Spine rules see butchers turn backs on older beef

Butchers are abandoning older prime beef in droves because of the over-zealous enforcement of rules on removing the spinal column, driving down prices for over-24-month cattle.

But hopes are rising that lobbying may soon persuade food safety officials to relax their approach.

Since the start of May a two-tier market has emerged, with cattle aged over 24 months being penalised by buyers.

The discount had widened to as much as 15p/kg deadweight in some parts of the country, said Thomas Binns, chairman of the NFU’s livestock board.

Areas that specialised in slower growing native breeds had been particularly hard-hit, with West Country farmers relying on over-24-month beef for more than two-thirds of trade, he added.

“We should be encouraging the production of grass-fed, slow-growing beef cattle.

“It is good for the environment, especially in the uplands, it is good for local economies and it produces meat that is high in omega 3 fatty acids.

Yet all of this is being put at risk because of the over-zealous interpretation of an outdated and unnecessary rule.

“We want the government and the Food Standards Agency to deliver clear and workable instructions that achieve a balance between proportionate and effective safeguards and consumer choice.”

Since 3 May, the vertebral column has had to be removed as specified risk material from animals aged 24 to 30 months.

This is in line with EU regulations that were applied in this country when the beef export ban was lifted.


As category one SRM, the spinal cord is supposed to be removed by an abattoir or butcher’s shop and collected daily by a renderer for disposal.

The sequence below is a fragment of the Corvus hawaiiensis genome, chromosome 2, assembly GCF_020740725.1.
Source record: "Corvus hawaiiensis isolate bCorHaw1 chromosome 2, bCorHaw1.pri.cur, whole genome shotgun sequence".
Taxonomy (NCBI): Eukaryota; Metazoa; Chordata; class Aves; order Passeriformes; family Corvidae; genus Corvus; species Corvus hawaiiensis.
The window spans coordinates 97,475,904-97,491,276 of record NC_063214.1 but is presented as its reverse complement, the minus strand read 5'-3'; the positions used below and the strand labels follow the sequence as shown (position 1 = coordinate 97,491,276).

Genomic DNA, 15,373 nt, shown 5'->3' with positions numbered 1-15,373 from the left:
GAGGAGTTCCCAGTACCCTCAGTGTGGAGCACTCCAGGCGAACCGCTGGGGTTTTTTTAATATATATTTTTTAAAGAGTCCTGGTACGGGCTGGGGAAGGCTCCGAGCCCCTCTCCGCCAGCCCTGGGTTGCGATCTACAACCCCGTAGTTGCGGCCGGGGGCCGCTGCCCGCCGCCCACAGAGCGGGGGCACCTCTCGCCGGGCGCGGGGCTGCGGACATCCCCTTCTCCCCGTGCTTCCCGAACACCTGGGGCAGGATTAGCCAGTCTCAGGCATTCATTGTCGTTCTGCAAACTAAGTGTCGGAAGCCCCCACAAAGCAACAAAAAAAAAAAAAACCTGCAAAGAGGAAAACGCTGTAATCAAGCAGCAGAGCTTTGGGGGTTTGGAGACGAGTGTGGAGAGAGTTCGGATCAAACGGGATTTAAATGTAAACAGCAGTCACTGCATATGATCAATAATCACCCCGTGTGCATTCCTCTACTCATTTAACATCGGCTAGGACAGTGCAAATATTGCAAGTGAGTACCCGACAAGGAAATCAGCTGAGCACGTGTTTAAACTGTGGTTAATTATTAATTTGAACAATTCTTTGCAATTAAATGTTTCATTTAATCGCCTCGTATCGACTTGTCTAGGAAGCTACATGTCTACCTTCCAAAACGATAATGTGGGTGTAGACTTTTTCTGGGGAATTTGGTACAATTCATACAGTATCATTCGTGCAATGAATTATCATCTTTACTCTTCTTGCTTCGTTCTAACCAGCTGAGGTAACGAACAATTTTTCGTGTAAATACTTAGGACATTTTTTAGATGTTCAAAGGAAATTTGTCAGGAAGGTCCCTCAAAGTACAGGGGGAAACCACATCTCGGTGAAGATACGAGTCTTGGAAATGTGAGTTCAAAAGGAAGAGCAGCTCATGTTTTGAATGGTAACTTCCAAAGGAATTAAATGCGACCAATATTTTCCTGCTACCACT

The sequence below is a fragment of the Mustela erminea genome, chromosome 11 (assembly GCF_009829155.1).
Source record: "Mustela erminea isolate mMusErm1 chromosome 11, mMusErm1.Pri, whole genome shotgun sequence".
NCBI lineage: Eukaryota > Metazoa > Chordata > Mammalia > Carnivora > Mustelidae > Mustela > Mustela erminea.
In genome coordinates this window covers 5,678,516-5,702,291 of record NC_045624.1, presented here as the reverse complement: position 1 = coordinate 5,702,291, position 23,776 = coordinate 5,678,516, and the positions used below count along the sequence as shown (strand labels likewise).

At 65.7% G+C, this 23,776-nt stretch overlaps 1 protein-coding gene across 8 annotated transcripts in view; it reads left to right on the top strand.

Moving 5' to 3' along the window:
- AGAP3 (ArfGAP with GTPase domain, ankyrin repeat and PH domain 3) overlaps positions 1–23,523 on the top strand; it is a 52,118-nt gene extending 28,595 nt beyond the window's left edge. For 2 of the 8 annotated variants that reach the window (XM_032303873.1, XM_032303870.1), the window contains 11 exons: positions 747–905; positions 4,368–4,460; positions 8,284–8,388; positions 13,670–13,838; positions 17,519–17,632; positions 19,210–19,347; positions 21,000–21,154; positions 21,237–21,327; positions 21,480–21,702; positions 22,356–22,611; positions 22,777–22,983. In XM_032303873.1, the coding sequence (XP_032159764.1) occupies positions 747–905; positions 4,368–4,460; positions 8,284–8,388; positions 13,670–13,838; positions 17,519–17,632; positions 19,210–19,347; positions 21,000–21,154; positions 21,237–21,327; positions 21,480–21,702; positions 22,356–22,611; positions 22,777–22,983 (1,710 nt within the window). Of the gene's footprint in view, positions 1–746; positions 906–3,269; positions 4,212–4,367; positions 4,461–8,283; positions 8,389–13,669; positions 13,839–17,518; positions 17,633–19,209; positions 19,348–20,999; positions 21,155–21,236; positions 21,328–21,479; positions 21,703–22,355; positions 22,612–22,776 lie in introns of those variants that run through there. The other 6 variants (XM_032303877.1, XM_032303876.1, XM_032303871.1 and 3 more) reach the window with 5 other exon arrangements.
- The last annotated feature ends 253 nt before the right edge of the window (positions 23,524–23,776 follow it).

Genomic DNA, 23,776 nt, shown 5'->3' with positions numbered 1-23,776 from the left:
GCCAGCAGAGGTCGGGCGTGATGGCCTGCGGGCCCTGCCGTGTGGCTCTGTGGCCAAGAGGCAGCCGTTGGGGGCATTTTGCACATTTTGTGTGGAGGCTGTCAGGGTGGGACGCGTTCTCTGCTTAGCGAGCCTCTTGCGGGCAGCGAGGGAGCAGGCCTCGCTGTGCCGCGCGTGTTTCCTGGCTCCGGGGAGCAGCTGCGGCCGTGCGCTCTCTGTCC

But most butchers were not prepared to put up with the extra paperwork, licensing and other regulatory hassle, said Mr Binns.

Launceston butcher Philip Warren, who has done a deal with Prosper de Mulder to treat all his SRM waste as category one for disposal, said:

“There was no way the renderer would send a lorry to pick up category one waste from all small butchers, so many turned round to their abattoir and said they didn’t want anything over 24 months.”

This meant T-bone steaks were unavailable from many slower native breeds and he said the rules were pushing the industry in completely the wrong direction.

“It is forcing farmers to produce what we don’t want: Indoor young bulls.”

Norman Bagley, policy director at the Association of Independent Meat Suppliers, said:

“It is frustrating, because the FSA Board’s initial suggestion to allow butchers to remove vertebral column was very sensible, but it was ruined by overzealous and complex guidance to local authorities on enforcement.”

But industry lobbying may have paid off, as officials at the FSA have promised a lighter touch on enforcement.

If that happens, fresh guidance urging local authorities to back off should be issued over the next few weeks.

Mr Binns said the next step was to negotiate a change to the EU regulations.

“The Commission is well aware of the difficulties the legislation is causing.”

He said it was likely that age restrictions would be lifted to 30 or 36 months by the end of the year.


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